Submission: Administrative Review Tribunal Bill 2023 [Provisions] and Related Bills

The NSW Council for Civil Liberties (NSWCCL) welcomes the opportunity to make a submission to the Senate Standing Committee on Legal and Constitutional Affairs in regard to the Administrative Review Tribunal Bill 2023 [Provisions] and related bills.

The NSWCCL endorses the sentiment and recommendations made by many of the other civil society and advocacy organisations who submitted to the Inquiry into the Administrative Review Tribunal Bill 2023 (ART Bill) and the Administrative Review Tribunal (Consequential and Transitional Provisions No.1) Bill 2023 (Consequential and Transitional Bill), including the Centre for Public Integrity, the Refugee Council of Australia, Liberty Victoria and The Australia Institute.

We welcome the introduction of the ART with the following caveats which have been clearly articulated by the organisations we reference above.

The ART Bill requires that positions be publicly advertised. We agree. However, there should be specified requirements for the minimum number of days for which an advertisement must be available.


To ensure that the appointments procedure to the ART is robust and merit-based, we support the recommendation from the Centre for Public Integrity:

I. to mandate the use of appropriately-constituted assessment panels in the appointments process; and

II. preferably, require that the Minister makes appointments from a shortlist created by these panels; or

III. alternatively, in the case that that option (II) cannot be achieved, require that the Minister table a statement of reasons in any case where an appointment is made against panel advice.

We support the recommendation made by The Australia Institute that all appointees:

I. do not work as lobbyists;

II. have not worked for a government department whose decisions are reviewed by the ART within the last four years; and

III. are not serving members of the defence force, or currently employed or contracted by the government.


We agree that the procedures in the new ART Bill should apply equally to migration and refugee cases, and that the separate set of procedures under the Migration Act 1958 should be removed from the Consequential and Transitional Provisions Bill. We support the recommendations from the Refugee Council of Australia that the ART:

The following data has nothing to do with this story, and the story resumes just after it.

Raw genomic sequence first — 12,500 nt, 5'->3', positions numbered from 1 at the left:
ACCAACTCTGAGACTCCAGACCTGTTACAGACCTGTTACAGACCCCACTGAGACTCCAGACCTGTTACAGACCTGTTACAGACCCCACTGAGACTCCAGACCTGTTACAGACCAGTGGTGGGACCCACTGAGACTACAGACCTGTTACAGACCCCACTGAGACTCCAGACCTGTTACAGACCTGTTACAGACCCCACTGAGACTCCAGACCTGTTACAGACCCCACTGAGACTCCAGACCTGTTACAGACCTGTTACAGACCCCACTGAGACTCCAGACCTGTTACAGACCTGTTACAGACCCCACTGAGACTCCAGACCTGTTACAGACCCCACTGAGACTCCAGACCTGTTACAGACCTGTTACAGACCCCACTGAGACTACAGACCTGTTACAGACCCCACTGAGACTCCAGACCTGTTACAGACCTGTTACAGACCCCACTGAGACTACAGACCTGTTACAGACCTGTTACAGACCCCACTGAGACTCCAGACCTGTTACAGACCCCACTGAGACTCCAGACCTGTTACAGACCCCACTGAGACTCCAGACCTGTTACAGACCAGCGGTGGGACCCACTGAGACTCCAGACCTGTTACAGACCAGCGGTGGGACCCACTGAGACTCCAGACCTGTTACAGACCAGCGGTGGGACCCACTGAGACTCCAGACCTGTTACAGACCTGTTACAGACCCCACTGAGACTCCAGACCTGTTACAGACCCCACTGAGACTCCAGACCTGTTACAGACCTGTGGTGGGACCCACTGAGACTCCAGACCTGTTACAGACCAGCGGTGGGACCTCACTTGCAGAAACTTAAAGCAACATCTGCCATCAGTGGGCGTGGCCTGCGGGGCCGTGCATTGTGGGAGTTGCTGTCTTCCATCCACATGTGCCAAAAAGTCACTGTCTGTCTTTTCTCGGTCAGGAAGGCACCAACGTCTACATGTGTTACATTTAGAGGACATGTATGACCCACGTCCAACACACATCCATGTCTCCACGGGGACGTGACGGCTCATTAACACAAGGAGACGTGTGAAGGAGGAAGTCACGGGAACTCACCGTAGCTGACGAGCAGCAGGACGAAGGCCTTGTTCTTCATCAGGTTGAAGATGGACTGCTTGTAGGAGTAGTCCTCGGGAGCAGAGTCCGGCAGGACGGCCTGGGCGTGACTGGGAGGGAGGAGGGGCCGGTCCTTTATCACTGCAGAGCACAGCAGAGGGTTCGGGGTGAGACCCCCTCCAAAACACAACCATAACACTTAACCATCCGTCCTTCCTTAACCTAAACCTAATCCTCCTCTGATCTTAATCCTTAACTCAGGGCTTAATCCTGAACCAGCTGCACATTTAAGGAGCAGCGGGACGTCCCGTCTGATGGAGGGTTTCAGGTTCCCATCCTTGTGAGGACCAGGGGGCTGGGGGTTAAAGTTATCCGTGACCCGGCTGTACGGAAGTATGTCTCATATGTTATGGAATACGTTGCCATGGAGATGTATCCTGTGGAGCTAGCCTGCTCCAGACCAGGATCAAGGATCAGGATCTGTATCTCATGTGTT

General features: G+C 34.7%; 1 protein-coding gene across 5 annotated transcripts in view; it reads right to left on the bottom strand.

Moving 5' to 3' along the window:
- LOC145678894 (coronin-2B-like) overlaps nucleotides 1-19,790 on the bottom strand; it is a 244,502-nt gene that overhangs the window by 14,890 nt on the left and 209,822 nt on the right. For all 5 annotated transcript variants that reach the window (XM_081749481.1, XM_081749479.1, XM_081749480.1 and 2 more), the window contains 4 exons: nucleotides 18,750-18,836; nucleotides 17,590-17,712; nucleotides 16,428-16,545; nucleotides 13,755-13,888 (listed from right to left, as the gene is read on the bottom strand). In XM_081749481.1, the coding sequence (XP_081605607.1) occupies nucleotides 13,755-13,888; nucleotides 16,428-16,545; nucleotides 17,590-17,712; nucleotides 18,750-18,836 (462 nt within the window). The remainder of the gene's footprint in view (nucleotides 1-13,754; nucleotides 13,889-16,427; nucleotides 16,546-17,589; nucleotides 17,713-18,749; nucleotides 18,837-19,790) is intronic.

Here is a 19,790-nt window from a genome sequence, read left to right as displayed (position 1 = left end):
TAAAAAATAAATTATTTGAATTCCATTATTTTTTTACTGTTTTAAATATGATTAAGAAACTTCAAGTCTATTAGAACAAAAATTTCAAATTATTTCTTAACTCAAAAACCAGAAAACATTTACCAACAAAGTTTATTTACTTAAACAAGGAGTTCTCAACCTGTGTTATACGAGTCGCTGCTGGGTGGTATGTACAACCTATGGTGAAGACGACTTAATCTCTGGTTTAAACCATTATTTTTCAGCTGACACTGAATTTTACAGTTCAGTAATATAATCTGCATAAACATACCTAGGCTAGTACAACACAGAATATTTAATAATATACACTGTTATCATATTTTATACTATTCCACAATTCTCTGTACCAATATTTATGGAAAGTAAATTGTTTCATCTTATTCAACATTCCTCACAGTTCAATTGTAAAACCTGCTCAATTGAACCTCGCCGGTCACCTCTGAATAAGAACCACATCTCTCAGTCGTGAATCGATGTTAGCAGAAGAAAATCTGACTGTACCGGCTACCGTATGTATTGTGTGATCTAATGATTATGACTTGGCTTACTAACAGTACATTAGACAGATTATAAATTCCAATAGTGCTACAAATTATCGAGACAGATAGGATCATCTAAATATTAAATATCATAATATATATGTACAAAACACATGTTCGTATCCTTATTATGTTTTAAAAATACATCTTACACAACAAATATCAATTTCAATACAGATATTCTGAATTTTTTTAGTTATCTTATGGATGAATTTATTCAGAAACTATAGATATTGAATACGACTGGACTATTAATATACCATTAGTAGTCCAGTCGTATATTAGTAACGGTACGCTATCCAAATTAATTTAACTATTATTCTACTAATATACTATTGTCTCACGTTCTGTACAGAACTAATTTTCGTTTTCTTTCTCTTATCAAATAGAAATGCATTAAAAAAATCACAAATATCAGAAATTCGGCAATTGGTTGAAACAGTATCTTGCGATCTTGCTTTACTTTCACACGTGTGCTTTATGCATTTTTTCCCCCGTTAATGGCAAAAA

I. should regularly review the refugee caseload to ensure there are sufficient staffing arrangements and resources to address the current caseload.

II. review all cases upheld by the Immigration Assessment Authority IAA In light of changed country circumstances and the unfairness of the IAA process, all people who have had their cases upheld by the IAA and are still in Australia should have the opportunity to have their application reviewed again through a fair and competent review process.


NSWCCL also advocates for proper resourcing for the ART to ensure that decisions are made within 6 months of filing an application. The ART Bill outlines a transparent and merit-driven process for appointments, offering a chance to rebuild trust in administrative review. This would mark a significant departure from the politicized and opaque approach currently employed in AAT appointments. However, there remains a pressing need to further refine the appointments procedure. It is essential to guard against replacing a broken system with a model that will ultimately not restore public trust and not achieve the stated aims for the ART. There remains a pressing need to further refine the appointments procedure.